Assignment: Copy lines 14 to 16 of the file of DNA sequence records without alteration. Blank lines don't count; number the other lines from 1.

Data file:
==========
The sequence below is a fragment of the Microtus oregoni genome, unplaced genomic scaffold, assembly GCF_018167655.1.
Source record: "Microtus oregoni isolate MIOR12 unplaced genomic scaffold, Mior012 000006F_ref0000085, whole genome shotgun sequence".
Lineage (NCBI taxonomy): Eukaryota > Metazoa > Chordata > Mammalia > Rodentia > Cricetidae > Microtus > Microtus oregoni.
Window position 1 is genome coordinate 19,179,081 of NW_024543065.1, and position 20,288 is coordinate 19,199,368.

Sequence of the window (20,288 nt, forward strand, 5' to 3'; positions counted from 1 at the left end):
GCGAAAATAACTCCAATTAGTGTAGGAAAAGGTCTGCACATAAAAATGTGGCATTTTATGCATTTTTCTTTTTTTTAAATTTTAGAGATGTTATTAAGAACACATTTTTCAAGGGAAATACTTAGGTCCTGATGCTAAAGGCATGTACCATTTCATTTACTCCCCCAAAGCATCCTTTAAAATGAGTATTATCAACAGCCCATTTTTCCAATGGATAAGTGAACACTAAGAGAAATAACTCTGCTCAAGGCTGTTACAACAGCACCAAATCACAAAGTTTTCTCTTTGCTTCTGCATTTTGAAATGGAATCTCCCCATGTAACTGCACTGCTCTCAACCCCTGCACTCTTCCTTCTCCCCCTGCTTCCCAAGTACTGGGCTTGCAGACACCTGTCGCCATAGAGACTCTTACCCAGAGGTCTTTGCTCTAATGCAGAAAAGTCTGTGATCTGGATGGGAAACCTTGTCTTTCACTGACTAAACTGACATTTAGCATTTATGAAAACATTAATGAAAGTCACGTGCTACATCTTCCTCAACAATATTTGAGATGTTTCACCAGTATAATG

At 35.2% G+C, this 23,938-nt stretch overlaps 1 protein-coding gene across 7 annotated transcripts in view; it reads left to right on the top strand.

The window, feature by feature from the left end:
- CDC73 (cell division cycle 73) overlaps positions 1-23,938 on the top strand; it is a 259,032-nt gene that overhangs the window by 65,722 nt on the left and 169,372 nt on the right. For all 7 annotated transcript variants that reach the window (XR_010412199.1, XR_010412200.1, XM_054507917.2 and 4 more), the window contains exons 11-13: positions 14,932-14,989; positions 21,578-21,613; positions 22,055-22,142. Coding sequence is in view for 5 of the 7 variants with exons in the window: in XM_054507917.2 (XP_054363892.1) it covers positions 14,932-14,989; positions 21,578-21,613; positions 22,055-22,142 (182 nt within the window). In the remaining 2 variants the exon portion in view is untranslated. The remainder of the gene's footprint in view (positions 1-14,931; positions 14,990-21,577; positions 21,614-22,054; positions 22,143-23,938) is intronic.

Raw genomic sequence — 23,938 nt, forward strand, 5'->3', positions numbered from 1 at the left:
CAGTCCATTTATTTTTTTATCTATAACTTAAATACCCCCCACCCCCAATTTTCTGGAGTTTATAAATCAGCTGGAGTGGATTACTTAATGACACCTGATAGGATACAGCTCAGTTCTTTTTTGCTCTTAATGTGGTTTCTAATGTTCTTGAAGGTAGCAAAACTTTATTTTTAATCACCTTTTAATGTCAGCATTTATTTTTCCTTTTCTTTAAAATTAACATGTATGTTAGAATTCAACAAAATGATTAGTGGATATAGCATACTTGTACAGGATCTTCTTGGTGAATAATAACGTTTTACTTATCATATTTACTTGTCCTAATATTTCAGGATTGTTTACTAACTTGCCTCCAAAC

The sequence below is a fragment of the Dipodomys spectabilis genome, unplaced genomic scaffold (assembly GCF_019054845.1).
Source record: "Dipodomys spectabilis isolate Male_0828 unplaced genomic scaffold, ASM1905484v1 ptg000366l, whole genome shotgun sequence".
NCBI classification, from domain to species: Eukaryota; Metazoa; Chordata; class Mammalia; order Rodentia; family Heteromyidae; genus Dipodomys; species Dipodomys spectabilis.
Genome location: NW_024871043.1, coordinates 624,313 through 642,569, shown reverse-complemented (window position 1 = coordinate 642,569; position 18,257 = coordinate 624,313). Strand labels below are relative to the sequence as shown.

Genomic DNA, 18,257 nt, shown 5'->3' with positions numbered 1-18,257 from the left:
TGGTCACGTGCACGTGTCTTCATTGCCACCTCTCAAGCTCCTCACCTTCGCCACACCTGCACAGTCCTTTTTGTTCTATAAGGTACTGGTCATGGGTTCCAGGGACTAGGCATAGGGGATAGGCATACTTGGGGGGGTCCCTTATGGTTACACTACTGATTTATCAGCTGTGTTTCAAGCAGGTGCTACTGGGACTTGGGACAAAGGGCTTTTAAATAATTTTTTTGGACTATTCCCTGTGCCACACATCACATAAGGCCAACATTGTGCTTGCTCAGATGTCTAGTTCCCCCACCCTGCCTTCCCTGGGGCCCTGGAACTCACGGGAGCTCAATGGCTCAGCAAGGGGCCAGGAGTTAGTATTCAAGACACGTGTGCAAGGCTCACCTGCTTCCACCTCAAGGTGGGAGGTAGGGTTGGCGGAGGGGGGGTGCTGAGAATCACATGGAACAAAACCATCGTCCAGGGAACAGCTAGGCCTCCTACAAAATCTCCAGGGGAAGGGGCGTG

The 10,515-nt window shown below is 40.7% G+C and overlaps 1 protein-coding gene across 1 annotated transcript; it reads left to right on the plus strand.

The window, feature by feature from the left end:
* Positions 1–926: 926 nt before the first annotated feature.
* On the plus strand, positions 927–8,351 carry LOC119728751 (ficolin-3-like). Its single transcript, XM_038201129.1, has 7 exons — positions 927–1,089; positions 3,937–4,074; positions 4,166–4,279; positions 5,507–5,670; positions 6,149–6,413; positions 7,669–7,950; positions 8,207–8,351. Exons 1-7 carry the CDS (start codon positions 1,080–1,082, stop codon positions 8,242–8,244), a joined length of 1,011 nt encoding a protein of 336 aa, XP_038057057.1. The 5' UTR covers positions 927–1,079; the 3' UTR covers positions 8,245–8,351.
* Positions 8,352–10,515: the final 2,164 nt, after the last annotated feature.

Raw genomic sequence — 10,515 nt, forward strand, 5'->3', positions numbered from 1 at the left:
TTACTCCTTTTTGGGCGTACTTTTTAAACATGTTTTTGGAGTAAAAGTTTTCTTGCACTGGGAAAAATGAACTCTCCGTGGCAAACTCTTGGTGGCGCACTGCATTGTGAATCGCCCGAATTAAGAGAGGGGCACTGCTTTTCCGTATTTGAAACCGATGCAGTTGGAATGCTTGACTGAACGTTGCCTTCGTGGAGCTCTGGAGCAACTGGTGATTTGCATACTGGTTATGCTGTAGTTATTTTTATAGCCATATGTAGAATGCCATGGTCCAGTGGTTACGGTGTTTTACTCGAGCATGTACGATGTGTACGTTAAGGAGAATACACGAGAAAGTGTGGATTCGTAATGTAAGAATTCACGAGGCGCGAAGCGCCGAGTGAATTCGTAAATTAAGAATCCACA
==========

NCBI classification, from domain to species: Eukaryota; Metazoa; Chordata; class Mammalia; order Rodentia; family Heteromyidae; genus Dipodomys; species Dipodomys spectabilis.
Genome location: NW_024871043.1, coordinates 624,313 through 642,569, shown reverse-complemented (window position 1 = coordinate 642,569; position 18,257 = coordinate 624,313). Strand labels below are relative to the sequence as shown.

Genomic DNA, 18,257 nt, shown 5'->3' with positions numbered 1-18,257 from the left: